To mimic this type of "repeated event" usage, let's read in a large file and count the characters on each line, sleeping some random time between lines. We'll inform VTune about each line being processed by marking it with a duration “event” as in the code sample below: 

fn main() { 
    let mut rng = rand::thread_rng(); 
    let mut chars = 0; 
    let mut lines = 0; 
    let event = Event::new("line-count"); 
    for line in io::stdin().lock().lines() { 
            let _ = event.start(); 
            chars += line.unwrap().len(); 
            lines += 1; 
            // Event stopped here on `drop`. 
    println!("lines = {lines}, characters = {chars}"); 
$ cargo build --release --bin line-events 
    Finished `release` profile [optimized] target(s) in 0.01s 
$ vtune -collect hotspots -result-dir /tmp/vtune/line-events sh -c "find . -not -path './target/*' | target/release/line-events" 

When you feed VTune the non-binary files in your project and notice that the line-counting events are much shorter than the sleep periods, you’ll see that it results in a very sparse timeline. Without this fine-grained “event” collection, you would miss the code you're interested in. Notice in the image below that the line-count tick marks (the tiny yellow ones on the timeline) allow you to precisely focus your analysis. 

Figure 3 Intel VTune Showing Recorded Events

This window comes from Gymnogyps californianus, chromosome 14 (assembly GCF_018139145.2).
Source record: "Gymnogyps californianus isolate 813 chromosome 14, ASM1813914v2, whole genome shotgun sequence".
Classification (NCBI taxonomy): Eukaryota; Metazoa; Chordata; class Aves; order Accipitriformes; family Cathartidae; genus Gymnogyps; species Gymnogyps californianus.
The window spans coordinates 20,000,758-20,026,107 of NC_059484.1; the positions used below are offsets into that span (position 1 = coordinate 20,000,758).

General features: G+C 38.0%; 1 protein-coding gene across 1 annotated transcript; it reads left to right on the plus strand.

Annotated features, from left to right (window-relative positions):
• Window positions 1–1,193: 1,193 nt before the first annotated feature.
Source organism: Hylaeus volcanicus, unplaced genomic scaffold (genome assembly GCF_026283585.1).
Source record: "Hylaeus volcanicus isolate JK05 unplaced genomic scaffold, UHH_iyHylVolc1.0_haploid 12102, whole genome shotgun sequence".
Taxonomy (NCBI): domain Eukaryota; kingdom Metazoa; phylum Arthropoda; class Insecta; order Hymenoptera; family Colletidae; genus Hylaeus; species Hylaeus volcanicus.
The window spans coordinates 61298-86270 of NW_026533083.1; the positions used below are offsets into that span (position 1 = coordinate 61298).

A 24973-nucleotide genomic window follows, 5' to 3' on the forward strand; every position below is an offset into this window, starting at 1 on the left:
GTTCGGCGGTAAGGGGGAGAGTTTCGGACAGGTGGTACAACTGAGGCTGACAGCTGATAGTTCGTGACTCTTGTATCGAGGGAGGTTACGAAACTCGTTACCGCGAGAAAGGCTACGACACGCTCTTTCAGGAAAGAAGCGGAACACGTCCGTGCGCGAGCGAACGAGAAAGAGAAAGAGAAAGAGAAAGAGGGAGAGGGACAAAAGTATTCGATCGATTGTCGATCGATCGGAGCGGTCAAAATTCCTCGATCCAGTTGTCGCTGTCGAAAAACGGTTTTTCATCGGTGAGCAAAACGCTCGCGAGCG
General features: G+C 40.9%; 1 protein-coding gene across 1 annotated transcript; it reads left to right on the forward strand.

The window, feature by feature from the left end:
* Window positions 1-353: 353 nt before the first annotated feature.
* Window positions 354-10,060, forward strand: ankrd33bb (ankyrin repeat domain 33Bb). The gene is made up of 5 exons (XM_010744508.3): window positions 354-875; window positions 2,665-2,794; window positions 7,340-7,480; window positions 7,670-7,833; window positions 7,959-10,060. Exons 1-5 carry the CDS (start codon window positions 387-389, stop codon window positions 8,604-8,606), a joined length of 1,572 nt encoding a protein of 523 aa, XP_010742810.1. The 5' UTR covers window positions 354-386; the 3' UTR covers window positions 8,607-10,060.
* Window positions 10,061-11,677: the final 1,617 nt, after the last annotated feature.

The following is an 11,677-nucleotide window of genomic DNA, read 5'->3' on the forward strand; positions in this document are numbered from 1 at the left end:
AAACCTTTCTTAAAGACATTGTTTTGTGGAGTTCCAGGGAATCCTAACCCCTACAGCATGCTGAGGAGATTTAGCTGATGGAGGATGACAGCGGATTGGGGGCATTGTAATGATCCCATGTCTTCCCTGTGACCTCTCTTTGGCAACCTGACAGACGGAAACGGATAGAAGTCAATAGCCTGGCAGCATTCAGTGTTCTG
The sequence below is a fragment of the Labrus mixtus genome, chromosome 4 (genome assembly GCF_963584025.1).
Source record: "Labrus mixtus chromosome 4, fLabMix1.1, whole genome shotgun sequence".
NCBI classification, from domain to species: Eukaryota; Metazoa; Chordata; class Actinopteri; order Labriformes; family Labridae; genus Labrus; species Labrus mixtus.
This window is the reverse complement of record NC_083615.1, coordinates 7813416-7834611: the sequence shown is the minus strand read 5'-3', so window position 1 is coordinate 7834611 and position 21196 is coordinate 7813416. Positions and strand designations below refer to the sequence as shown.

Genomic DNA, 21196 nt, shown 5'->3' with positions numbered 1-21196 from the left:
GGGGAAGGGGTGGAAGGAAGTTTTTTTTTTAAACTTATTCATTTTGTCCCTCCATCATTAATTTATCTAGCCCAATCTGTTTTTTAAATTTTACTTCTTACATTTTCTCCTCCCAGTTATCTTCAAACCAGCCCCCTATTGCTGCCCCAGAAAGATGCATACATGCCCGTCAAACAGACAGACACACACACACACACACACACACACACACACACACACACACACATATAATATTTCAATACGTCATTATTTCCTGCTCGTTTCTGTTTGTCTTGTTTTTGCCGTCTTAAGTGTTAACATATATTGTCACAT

Integration with Cargo Bench

Many Rust projects perform benchmarking via the cargo bench command because it provides a convenient and integrated way to run benchmarks. The command is built into Cargo, Rust's package manager and build system, which makes it easily accessible to Rust developers. The multi-run statistical analysis from this tool is great, but wouldn't it be nice to understand why some versions are faster? To do this, you’ll need to instrument the benchmarks of an existing Rust project, gemm, which exhaustively compares general matrix multiplication over many parameters. 

The code example below demonstrates how to instrument the benchmark with Domains and Tasks: a “Domain” groups together data from different modules and a “Task” represents a logical unit of work. (Note in the previous section how VTune thinks of “Events” as specialized “Tasks.”) The setup is a bit involved (think patch.crates.io to instrument this project's choice of benchmark harness) but it’s conceptually simple: 

@@ -886,6 +886,8 @@ impl Bench { 
    let mut ctx = BenchCtx {